A regional court in eastern Germany has ruled that locals can go to the popular Baltic coast this Easter weekend, despite the coronavirus lockdown.
The Greifswald higher court said the regional government's travel ban was "disproportionate" in curbing people's local freedom. Germans from other regions remain banned from the coast.
The Mecklenburg-West Pomerania government has accepted the decision.
But the government urged locals to stay 2m (6.6ft) apart to avoid contagion.
Temperatures on Germany's Baltic coast are set to climb above 20C on Sunday and forecasters say it will be a sunny Easter weekend.
Lockdowns are in force across Germany, but the restrictions vary from state to state. The toughest measures have been imposed in Bavaria and the Saarland.
The number of Germans infected with Covid-19 has risen for the fourth day in a row, reaching 113,525, the respected Robert Koch Institute says. There had been four days of decline. Almost half of those infected have recovered, says the RKI.
And the death toll has reached 2,373, with another 266 fatalities reported on Friday – still well below the death rates in Italy, Spain, France and the UK. Johns Hopkins University in the US puts the number of infections in Germany at over 118,000 with more than 2,600 deaths.
Germany's large-scale testing for infection is believed to have kept the figures down.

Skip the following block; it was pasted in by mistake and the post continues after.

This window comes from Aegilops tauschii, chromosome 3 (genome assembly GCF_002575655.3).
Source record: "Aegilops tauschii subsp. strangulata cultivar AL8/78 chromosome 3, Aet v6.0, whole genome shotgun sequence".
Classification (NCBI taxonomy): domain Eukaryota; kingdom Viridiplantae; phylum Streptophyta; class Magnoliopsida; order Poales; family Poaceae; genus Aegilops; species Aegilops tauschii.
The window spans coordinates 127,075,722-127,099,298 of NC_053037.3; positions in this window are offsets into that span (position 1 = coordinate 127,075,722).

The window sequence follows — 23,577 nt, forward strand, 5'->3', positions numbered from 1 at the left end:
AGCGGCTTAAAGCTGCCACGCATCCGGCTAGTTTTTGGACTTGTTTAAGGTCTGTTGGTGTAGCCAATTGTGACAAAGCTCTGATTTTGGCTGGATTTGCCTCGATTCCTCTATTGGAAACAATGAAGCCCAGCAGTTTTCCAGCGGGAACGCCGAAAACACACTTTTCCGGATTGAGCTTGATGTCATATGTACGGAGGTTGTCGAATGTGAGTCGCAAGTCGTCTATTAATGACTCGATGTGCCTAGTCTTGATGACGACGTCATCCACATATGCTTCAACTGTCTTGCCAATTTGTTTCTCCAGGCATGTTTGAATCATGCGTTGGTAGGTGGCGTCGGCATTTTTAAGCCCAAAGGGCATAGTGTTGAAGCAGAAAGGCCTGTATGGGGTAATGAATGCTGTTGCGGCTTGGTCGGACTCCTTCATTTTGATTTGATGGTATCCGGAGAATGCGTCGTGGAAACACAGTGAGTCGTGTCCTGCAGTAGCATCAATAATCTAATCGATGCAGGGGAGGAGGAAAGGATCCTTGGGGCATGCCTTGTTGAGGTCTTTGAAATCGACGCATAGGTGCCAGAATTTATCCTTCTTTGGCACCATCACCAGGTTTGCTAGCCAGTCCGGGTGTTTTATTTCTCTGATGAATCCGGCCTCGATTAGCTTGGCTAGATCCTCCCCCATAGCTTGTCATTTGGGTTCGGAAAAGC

Magnet for holidaymakers
The picturesque town of Stralsund on the Baltic coast is Chancellor Angela Merkel's constituency – she has held that seat since 1990.
Nearby lies the island of Rügen, a major holiday destination for Germans.
One of the lawyers who argued against the regional government's travel ban, Jost von Glasenapp, called it "meaningless", broadcaster NDR reported.
Nobody, he said, had been able to explain to him "why the infection risk was higher when people travelled from the overcrowded town to the spacious coast".
In its ruling the court also described as "incomprehensible" the authorities' decision to exclude the regional capital Schwerin and its suburbs from the travel ban.
And the judges argued that there would now be more space in the seaside resorts because foreigners and Germans from outside the region could not go there.
Two cases lodged by Germans living outside Mecklenburg-West Pomerania, who wanted to travel there, were rejected by the court.
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